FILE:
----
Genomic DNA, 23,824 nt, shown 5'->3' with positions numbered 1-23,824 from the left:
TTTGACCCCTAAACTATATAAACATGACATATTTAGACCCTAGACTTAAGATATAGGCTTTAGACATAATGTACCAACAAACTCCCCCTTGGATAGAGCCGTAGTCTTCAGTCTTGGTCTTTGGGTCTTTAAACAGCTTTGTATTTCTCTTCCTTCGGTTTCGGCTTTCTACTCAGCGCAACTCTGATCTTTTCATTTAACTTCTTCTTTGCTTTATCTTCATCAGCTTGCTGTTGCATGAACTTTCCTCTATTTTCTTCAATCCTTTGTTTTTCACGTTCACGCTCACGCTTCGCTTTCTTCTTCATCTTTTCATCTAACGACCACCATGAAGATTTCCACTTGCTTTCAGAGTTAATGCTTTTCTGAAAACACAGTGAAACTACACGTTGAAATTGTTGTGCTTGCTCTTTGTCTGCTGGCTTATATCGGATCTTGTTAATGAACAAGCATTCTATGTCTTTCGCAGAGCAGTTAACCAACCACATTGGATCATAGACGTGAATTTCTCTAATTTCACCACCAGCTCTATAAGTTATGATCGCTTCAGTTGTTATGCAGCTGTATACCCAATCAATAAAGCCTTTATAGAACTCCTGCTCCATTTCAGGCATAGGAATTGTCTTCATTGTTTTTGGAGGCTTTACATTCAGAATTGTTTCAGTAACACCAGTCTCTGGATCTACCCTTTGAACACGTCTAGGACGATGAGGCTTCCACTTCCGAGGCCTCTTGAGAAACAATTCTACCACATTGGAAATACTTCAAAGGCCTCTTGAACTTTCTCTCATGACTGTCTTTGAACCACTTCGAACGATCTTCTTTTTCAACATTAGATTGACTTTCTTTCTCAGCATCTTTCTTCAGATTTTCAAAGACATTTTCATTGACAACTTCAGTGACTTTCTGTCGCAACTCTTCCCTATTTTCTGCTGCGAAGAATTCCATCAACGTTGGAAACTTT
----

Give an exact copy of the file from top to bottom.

Genomic DNA, 23,824 nt, shown 5'->3' with positions numbered 1-23,824 from the left:
TTTGACCCCTAAACTATATAAACATGACATATTTAGACCCTAGACTTAAGATATAGGCTTTAGACATAATGTACCAACAAACTCCCCCTTGGATAGAGCCGTAGTCTTCAGTCTTGGTCTTTGGGTCTTTAAACAGCTTTGTATTTCTCTTCCTTCGGTTTCGGCTTTCTACTCAGCGCAACTCTGATCTTTTCATTTAACTTCTTCTTTGCTTTATCTTCATCAGCTTGCTGTTGCATGAACTTTCCTCTATTTTCTTCAATCCTTTGTTTTTCACGTTCACGCTCACGCTTCGCTTTCTTCTTCATCTTTTCATCTAACGACCACCATGAAGATTTCCACTTGCTTTCAGAGTTAATGCTTTTCTGAAAACACAGTGAAACTACACGTTGAAATTGTTGTGCTTGCTCTTTGTCTGCTGGCTTATATCGGATCTTGTTAATGAACAAGCATTCTATGTCTTTCGCAGAGCAGTTAACCAACCACATTGGATCATAGACGTGAATTTCTCTAATTTCACCACCAGCTCTATAAGTTATGATCGCTTCAGTTGTTATGCAGCTGTATACCCAATCAATAAAGCCTTTATAGAACTCCTGCTCCATTTCAGGCATAGGAATTGTCTTCATTGTTTTTGGAGGCTTTACATTCAGAATTGTTTCAGTAACACCAGTCTCTGGATCTACCCTTTGAACACGTCTAGGACGATGAGGCTTCCACTTCCGAGGCCTCTTGAGAAACAATTCTACCACATTGGAAATACTTCAAAGGCCTCTTGAACTTTCTCTCATGACTGTCTTTGAACCACTTCGAACGATCTTCTTTTTCAACATTAGATTGACTTTCTTTCTCAGCATCTTTCTTCAGATTTTCAAAGACATTTTCATTGACAACTTCAGTGACTTTCTGTCGCAACTCTTCCCTATTTTCTGCTGCGAAGAATTCCATCAACGTTGGAAACTTT